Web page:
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We Have a Jobs Crisis and an Environmental Crisis. The Answer to Both Is a Civilian Climate Corps.

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free enterprise | Today's Workplace

From Bernie Sanders and AOC to the Sunrise Movement, progressives are working to establish an updated version of a New Deal program to meet the challenges of economic and climate upheaval. Its time has come.

The Senate’s bipartisan infrastructure deal embraced by President Joe Biden appears to be a dud. Instead of taxing the rich to modernize America’s roads, water systems and other infrastructure, it promotes various forms of privatization. A summary released in late June about how new construction will be financed includes so-called ?“public-private partnerships,” which are essentially high-interest loans to state and local governments that deliver massive returns for Wall Street banks, private equity investors and multinational financial firms. Also listed is a fringe policy idea called ?“asset recycling,” which would incentivize states and cities to outright sell off public assets. Back in 2009, Chicago leased out its parking meters to investors as far away as Abu Dhabi for at least $1 billion under value, which has forced residents to pick up the tab ever since. Asset recycling is that type of scheme on steroids. 

If Biden is committed to tackling both climate change and inequality?—?which he says he is—then encouraging privatization is counterproductive. Privatizing infrastructure makes adapting to a warming climate harder—because it gives decision making power to corporations and investors. It raises fees and rates for residents—because those corporations and investors need to make a profit. And it creates a race to the bottom on worker wages—because contracted out workers are less likely to be members of a union.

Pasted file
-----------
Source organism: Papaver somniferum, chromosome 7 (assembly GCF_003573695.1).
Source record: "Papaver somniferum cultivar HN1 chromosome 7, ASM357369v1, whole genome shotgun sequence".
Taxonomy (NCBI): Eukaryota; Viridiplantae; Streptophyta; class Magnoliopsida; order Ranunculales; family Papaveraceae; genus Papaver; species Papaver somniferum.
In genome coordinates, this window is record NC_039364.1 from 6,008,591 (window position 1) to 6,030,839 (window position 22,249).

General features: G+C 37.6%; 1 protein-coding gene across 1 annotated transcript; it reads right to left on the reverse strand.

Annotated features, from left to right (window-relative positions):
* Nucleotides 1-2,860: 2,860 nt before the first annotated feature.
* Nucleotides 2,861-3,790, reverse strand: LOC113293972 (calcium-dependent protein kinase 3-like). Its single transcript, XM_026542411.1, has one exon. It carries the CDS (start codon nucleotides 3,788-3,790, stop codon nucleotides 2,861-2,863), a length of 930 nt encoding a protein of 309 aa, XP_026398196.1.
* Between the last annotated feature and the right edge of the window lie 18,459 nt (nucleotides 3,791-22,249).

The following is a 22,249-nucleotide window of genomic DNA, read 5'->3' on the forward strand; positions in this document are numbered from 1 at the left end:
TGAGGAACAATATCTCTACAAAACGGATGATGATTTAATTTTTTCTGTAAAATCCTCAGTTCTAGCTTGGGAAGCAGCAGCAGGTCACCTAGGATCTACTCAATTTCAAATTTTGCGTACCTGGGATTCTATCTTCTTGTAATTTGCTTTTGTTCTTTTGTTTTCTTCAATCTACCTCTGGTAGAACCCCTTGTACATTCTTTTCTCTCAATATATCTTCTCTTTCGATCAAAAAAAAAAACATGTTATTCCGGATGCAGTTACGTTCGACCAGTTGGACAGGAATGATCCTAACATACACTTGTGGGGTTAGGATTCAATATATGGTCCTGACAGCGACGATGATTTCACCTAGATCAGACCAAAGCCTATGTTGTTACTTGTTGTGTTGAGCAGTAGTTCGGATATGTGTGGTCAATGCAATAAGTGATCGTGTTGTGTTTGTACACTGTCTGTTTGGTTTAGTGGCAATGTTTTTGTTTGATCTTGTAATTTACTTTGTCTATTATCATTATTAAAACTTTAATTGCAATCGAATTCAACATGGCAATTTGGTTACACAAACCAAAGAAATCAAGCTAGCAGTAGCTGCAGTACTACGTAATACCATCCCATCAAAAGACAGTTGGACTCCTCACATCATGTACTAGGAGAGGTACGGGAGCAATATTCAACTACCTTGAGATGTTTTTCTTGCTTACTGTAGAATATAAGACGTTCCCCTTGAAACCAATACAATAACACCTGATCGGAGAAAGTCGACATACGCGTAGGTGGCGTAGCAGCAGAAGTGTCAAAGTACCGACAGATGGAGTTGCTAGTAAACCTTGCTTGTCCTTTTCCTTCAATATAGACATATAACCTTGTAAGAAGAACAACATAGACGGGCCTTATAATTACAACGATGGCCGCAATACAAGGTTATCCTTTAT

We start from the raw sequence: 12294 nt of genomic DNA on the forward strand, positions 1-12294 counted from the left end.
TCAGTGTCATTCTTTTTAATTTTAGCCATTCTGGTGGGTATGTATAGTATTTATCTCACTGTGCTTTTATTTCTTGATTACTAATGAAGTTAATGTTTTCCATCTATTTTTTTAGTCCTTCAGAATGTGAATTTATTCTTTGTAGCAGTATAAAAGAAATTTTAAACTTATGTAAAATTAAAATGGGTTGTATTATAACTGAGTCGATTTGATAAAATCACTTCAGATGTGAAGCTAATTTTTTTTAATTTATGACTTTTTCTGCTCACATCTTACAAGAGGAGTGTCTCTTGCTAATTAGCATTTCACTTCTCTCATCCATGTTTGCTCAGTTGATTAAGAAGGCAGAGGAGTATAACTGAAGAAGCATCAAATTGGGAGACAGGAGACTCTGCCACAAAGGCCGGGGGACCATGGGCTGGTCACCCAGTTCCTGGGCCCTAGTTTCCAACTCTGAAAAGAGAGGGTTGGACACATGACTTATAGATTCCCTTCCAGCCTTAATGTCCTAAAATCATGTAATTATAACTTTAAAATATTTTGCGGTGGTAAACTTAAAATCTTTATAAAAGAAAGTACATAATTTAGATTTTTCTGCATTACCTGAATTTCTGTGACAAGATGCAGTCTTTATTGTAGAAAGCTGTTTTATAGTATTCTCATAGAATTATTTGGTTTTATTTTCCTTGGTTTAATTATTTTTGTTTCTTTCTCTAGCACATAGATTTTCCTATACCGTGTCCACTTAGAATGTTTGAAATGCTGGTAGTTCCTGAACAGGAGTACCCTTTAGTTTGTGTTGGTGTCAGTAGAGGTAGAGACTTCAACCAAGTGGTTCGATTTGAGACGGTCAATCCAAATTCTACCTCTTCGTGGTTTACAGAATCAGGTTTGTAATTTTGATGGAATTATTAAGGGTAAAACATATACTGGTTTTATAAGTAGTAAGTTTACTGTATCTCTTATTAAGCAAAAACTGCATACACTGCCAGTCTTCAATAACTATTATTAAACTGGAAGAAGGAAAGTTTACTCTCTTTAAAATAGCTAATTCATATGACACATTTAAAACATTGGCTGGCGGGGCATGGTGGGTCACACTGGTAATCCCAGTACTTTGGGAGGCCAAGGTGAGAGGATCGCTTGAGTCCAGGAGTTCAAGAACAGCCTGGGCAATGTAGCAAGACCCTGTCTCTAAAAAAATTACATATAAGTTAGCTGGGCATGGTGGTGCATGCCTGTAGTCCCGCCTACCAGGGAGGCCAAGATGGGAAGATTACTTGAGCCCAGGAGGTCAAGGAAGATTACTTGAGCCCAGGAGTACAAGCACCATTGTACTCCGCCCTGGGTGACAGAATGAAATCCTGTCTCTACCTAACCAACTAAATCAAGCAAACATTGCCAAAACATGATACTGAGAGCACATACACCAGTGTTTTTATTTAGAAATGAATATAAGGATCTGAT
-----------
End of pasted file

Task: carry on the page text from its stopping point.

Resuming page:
But all is not lost. Biden has a chance to deliver for working people and a healthy climate if he listens to progressives when it comes to a promising proposal that could potentially create millions of good-paying, green public jobs: The Civilian Climate Corps (CCC).

The CCC would be a government jobs program that puts people to work directly combatting the climate crisis. First envisioned by the youth-led Sunrise Movement, the program would aim to ?“conserve and restore public lands and waters, bolster community resilience, increase reforestation, increase carbon sequestration in the agricultural sector, protect biodiversity, improve access to recreation, and address the changing climate.”

Its impact could be considerable, especially if the final product echoes a proposal released in April by Rep. Alexandria Ocasio-Cortez (D?N.Y.) and Sen. Ed Markey (D?Mass.). Their proposed CCC would create 1.5 million jobs that would pay at least $15 per hour, provide full healthcare coverage, and offer support beyond the workplace, like housing and educational grants.

The good news is that, even though Biden’s bipartisan deal doesn’t include money for the CCC, the president actually already established the program in a January executive order, and his original American Jobs Plan called for $10 billion in funding for it. The bad news is that the proposed funding was only a fraction of what’s needed. Biden’s proposal would only create up to 20,000 jobs a year—nowhere near the overall need.